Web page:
- "1"
  annotations:
    "gui-x": "139"
    "gui-y": "168"
machines:
  "0":
    series: trusty
    constraints: "arch=amd64 cores=1 cpu-power=100 mem=1740 root-disk=8192"
  "1":
    series: trusty
    constraints: "arch=amd64 cores=4 cpu-power=500 mem=4096 root-disk=8192"

This will install one unit of the MySQL application on machine '0' and the other on machine '1'.

The output from juju status will show this deployment as follows:

Unit         Workload  Agent       Machine  Public address  Ports  Message
mysql/0      waiting   allocating  0                               waiting for machine
mysql/1      waiting   allocating  1                               waiting for machine
wordpress/0  waiting   allocating  1                               waiting for machine

Recycling machines

To have a bundle use a model's existing machines, as opposed to creating new machines, the --map-machines=existing option is used. In addition, to specify particular machines for the mapping, comma-separated values of the form 'bundle-id=existing-id' can be passed where the bundle-id and the existing-id refer to top level machine IDs.

For example, consider a bundle whose YAML file is configured with machines 1, 2, 3, and 4, and a model containing machines 1, 2, 3, 4, and 5. The following deployment would use existing machines 1 and 2 for bundle machines 1 and 2 but use existing machine 4 for bundle machine 3 and existing machine 5 for bundle machine 4:

juju deploy some-bundle --map-machines=existing,3=4,4=5

Binding endpoints within a bundle

Generally, you can configure more complex networks using Network spaces and deploy charms with a binding, as described in Deploying to spaces. However, the same can also be achieved with a bundle and is done by including a bindings field to a charm's definition. For example:

mysql:
  charm: "cs:trusty/mysql-57"
  num_units: 1
  bindings:
    shared-db: database
    cluster: internal

This is equivalent to:

juju deploy cs:trusty/mysql-57 --bind "shared-db=database cluster=internal"

The following connects charm endpoints to specific spaces and includes a default space, default-space, for any interfaces not specified:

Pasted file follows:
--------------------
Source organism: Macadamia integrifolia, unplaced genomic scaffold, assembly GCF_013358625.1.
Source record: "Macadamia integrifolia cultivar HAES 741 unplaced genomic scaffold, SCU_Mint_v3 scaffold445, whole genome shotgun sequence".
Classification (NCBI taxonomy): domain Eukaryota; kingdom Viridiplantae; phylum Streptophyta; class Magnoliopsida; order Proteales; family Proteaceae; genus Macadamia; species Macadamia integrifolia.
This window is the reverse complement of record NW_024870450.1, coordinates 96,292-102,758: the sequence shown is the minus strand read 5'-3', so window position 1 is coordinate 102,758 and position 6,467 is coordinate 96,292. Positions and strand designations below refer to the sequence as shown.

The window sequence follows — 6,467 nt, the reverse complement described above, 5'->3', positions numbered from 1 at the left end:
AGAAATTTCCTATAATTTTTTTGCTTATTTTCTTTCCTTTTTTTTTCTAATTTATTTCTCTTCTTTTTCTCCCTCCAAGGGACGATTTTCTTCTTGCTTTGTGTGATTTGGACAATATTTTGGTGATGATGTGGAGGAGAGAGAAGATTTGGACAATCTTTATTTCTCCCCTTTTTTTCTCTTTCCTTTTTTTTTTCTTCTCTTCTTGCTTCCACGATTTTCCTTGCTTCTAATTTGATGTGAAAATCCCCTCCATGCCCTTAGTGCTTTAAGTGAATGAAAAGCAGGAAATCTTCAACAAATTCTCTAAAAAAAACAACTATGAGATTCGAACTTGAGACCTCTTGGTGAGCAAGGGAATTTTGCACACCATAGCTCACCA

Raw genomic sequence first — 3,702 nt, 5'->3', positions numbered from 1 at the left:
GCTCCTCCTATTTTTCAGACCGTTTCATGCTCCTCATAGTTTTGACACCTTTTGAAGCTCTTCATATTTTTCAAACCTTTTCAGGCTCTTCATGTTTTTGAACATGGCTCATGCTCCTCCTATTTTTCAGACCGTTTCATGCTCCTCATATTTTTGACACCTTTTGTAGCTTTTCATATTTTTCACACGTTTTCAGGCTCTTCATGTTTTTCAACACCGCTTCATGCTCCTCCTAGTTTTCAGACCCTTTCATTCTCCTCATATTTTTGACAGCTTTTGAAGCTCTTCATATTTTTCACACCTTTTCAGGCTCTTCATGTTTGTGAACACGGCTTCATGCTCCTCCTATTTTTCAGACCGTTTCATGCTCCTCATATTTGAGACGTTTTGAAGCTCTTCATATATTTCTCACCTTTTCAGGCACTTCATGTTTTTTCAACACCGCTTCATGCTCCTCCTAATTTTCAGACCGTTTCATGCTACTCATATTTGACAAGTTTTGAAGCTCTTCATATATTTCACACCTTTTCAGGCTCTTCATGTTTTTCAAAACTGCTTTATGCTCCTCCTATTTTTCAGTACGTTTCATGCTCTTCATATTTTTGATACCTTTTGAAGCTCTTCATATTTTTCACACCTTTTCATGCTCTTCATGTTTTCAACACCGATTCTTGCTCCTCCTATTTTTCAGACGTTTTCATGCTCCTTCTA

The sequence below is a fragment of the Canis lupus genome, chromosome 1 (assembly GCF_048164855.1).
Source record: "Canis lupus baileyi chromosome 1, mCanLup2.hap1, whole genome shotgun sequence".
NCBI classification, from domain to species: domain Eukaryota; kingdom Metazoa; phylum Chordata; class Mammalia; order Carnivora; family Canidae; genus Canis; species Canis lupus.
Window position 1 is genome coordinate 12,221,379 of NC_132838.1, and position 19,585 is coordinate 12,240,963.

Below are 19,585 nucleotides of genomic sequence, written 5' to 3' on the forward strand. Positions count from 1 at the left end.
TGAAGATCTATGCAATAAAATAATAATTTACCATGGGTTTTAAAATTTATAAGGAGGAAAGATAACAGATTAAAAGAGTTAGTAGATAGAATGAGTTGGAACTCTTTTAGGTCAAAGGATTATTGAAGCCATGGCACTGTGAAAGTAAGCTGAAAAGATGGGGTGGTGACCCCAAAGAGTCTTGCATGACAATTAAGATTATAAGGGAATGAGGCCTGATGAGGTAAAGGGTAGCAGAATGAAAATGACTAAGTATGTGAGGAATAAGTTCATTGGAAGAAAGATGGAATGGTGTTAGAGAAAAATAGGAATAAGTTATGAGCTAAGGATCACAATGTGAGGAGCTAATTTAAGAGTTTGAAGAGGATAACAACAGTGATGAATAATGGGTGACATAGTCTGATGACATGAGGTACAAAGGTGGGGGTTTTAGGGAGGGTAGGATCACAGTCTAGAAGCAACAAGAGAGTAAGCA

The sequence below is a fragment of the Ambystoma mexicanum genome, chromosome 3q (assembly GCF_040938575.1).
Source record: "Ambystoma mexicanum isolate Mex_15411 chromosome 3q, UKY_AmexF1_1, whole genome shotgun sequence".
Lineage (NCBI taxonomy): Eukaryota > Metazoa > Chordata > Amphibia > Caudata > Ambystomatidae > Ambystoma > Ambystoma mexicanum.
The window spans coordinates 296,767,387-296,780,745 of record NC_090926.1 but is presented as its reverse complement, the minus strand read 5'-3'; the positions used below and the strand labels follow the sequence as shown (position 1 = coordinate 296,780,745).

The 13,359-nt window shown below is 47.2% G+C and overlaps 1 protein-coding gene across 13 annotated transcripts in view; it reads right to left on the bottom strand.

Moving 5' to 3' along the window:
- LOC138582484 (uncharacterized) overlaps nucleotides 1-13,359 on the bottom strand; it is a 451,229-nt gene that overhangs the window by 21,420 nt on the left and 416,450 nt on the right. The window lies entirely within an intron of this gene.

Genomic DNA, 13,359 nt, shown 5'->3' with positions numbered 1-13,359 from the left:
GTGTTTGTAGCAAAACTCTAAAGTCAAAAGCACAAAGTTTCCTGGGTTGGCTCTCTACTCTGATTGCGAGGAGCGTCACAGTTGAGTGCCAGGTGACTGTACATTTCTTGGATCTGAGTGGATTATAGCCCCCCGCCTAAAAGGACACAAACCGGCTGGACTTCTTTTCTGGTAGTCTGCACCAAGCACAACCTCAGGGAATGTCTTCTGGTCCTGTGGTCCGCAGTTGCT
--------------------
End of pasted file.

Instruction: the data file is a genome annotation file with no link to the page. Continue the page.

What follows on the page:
juju deploy --bind "default-space db=db-space db-admin=admin-space" mysql

Using a bundle file, the above deploy command can be mirrored with the following:

mysql:
  charm: "cs:trusty/mysql-57"
  num_units: 1
  bindings:
    "": default-space
    db: db-space
    db-admin: admin-space

It is not currently possible to declare a default space in the bundle for all application endpoints. The workaround is to list all endpoints explicitly.

Bundles and charm resources

Bundles support charm resources (see Using resources) through the use of the resources field. For example, consider the following charm's metadata.yaml file that specifies a resource:

name: example-charm
summary: "example charm."
description: This is an example charm.
resources:
  example:
    type: file
    filename: example.zip
    description: "This charm needs example.zip to operate"

If this charm were to be used as part of a bundle, it might be desirable to use a specific revision for the bundle. Revisions are specified in the bundle file under the charm's field in the applications section:

applications:
  example-charm:
   charm: "cs:example-charm"
   series: trusty
   resources:
     example: 1

So the charm specifies that it requires a resource called example and the bundle stipulates a revision of '1' of that resource (from the Charm Store).

The resources field can also specify a local path to a resource instead:

applications:
  example-charm:
   charm: "cs:example-charm"
   series: trusty
   resources:
     example: "./example.zip"

Local paths to resources can be useful, for example, in network restricted environments where a Juju controller is unable to contact the Charm Store.

Comparing a bundle to a model

To compare a model's configuration to that of a bundle the diff-bundle command is used.

Consider, for example, a model that has the below output to the status command:

Model  Controller  Cloud/Region         Version  SLA          Timestamp
docs   lxd         localhost/localhost  2.5-rc1  unsupported  05:22:22Z

App        Version  Status   Scale  Charm      Store       Rev  OS      Notes
haproxy             unknown      1  haproxy    jujucharms   46  ubuntu  
mariadb    10.1.37  active       1  mariadb    jujucharms    7  ubuntu  
mediawiki  1.19.14  active       1  mediawiki  jujucharms   19  ubuntu  

Unit          Workload  Agent  Machine  Public address  Ports   Message
haproxy/0*    unknown   idle   2        10.86.33.28     80/tcp  
mariadb/0*    active    idle   1        10.86.33.192            ready
mediawiki/0*  active    idle   0        10.86.33.19     80/tcp  Ready